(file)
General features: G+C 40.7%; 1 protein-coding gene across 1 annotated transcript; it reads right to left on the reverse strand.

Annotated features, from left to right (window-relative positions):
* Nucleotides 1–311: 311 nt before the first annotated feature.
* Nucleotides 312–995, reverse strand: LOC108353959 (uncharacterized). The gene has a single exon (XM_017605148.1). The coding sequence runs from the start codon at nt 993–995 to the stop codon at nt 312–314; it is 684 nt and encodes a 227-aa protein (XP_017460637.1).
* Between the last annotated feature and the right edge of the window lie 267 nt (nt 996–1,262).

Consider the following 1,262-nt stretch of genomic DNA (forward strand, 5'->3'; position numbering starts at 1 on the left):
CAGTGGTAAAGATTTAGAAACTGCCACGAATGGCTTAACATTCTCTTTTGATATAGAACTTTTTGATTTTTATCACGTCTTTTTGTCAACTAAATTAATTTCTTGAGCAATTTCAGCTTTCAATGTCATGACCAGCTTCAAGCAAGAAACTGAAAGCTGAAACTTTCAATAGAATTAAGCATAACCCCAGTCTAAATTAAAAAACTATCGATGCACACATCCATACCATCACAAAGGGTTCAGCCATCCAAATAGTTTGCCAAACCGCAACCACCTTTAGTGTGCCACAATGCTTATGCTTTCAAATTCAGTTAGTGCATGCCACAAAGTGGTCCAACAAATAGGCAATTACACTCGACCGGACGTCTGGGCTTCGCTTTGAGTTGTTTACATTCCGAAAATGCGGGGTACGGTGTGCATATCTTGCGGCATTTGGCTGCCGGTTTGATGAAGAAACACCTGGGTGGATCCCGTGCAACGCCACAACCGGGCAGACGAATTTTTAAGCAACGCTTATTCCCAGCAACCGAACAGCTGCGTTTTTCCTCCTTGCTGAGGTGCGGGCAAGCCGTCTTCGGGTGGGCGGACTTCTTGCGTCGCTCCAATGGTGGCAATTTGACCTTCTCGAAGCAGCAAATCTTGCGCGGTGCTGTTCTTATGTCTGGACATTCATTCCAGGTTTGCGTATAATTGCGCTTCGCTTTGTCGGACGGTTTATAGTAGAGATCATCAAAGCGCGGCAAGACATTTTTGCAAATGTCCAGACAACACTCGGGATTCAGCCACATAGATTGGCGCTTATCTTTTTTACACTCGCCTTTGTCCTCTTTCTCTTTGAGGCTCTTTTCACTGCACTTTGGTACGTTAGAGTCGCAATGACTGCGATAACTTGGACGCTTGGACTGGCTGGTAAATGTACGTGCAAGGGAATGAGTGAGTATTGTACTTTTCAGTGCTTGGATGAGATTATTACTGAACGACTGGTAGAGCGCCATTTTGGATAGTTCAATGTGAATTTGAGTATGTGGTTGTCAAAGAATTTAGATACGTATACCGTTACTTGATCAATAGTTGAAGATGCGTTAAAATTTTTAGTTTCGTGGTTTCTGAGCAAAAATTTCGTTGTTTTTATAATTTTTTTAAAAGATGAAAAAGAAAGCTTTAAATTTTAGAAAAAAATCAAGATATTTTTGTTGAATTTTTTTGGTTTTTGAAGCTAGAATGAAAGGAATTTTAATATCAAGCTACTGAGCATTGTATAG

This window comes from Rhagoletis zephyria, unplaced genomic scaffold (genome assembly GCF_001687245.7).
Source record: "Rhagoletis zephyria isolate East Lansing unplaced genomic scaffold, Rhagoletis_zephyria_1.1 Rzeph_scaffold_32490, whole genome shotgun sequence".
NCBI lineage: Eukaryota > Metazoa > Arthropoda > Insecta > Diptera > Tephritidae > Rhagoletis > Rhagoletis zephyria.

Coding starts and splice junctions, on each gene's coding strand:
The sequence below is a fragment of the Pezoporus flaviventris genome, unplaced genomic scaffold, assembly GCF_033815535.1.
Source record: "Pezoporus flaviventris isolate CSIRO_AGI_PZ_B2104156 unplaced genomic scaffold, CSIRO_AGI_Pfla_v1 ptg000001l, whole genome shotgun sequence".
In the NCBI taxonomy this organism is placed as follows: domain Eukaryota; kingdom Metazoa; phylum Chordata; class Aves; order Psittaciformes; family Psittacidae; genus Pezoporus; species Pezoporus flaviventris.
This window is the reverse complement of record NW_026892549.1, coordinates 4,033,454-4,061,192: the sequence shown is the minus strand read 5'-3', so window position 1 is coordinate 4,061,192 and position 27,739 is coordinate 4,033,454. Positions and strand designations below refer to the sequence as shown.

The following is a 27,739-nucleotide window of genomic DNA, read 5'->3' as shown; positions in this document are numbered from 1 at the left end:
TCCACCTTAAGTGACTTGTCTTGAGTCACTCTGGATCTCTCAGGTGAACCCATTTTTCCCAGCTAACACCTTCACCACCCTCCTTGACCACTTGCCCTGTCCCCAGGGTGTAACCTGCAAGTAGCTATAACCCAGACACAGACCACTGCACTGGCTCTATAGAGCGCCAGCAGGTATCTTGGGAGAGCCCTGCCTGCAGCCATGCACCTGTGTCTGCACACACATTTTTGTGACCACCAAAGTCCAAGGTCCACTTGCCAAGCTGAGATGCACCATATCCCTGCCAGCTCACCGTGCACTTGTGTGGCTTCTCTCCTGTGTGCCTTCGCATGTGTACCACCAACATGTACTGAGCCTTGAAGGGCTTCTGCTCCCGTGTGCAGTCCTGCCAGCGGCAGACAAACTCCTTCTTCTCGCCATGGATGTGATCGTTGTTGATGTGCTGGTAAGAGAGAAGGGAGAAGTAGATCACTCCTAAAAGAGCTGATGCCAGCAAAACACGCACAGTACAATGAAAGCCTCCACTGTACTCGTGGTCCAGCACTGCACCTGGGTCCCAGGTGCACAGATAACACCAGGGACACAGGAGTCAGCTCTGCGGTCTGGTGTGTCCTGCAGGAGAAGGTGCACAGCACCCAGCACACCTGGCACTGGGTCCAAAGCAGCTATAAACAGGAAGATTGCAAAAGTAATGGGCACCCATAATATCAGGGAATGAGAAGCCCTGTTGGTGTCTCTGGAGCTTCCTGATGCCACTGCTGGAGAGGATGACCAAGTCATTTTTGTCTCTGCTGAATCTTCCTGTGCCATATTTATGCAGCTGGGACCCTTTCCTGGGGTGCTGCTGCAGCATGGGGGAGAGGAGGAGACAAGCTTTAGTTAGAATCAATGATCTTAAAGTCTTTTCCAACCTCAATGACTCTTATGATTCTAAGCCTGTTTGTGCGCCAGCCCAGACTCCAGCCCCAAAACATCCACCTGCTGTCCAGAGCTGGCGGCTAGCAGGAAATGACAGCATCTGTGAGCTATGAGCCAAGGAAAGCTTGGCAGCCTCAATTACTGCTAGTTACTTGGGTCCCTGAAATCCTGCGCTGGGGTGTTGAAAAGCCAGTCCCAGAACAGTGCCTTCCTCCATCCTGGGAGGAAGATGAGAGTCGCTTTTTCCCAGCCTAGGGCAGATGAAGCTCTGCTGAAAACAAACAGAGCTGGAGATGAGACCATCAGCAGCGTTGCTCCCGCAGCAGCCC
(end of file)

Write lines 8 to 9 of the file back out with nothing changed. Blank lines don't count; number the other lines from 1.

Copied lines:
This window comes from Rhagoletis zephyria, unplaced genomic scaffold (genome assembly GCF_001687245.7).
Source record: "Rhagoletis zephyria isolate East Lansing unplaced genomic scaffold, Rhagoletis_zephyria_1.1 Rzeph_scaffold_32490, whole genome shotgun sequence".